I hope Mr. Hood is careful....
I suspect that there's a bad accident with his name on it waiting for him if he gets close to the truth. Possibly involving a driverless car?
The USA may have backed down before the Chocolate Factory, but Mississippi’s Attorney General Jim Hood says that an anti-trust investigation into Google is in the pipeline. Hood, who is also the president of the US National Association of Attorneys General, told legal and policy newsletter MLex: I think that anti-trust, that …
Reading that subpoena, I enjoyed how they define "RECORDS", especially having microfiche and microfilm next to computer disks, laser disks and recordings... I also forgot that a corporation is a "person" so they have to define "PERSON" to include "association of persons".
It's amazing to think that a programmer given a document like this would build exactly what you asked.
A lawyer given this document would give you nothing at all, pointing out that they all their their records are on clay tablets and can only be viewed by a cabal of magician/scholars during a lunar eclipse so are not required to produce and, to cap it off, counter sue for violations of the Protection of Religious Institutions of the Correct Kinds act of ought 8.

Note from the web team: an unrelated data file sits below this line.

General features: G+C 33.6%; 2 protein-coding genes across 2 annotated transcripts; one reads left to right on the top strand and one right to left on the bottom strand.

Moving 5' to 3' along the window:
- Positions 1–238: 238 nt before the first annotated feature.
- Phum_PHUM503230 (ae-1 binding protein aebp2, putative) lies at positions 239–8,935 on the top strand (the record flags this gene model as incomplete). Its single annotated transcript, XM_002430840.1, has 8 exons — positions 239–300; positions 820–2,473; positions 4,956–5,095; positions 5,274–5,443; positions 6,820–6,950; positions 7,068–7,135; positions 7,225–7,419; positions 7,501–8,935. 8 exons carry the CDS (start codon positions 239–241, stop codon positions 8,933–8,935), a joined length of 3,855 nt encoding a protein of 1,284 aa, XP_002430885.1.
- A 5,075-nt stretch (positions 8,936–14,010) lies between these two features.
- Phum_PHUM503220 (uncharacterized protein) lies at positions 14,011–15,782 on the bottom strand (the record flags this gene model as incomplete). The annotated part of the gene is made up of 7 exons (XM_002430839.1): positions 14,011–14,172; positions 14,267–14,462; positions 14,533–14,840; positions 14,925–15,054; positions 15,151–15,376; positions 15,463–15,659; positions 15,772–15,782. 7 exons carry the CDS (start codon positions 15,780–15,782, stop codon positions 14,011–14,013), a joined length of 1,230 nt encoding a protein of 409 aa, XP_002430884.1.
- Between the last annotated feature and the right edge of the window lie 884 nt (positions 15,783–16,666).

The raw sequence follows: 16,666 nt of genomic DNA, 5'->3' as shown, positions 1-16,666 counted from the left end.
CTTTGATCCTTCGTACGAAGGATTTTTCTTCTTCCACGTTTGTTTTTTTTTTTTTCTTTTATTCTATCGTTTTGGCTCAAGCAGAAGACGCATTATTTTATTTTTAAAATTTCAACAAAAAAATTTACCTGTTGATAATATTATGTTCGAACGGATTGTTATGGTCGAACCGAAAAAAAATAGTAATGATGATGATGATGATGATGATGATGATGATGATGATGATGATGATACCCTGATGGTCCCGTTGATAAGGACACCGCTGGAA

Everything else aside - who's been bought by whom - there are certain terms and phrases that, when used by politicians, instantly drop their credibility to near-zero. "Dark web" is one such term.
The things terms like this have in common is that they are evocative and encompass a whole slew of (generally) negative connotations despite not really meaning anything specific and neatly obscuring any nuance.
Mississippi public officials are ranked by reporters to be 7th most corrupt in the US. Mississippi ranks 2nd in convictions of public officials per capita (fivethirtyeight.com). If there's specific evidence that the Miss. Attorney General is being bribed by MPAA, I'm likely to consider it possible. In what way have the citizens of Mississippi been financially damaged by Google that their AG would get involved to this degree? In the case of Microsoft, damage was easy to answer - the cost of a Windows license added to a pc. That's what the states sued for.
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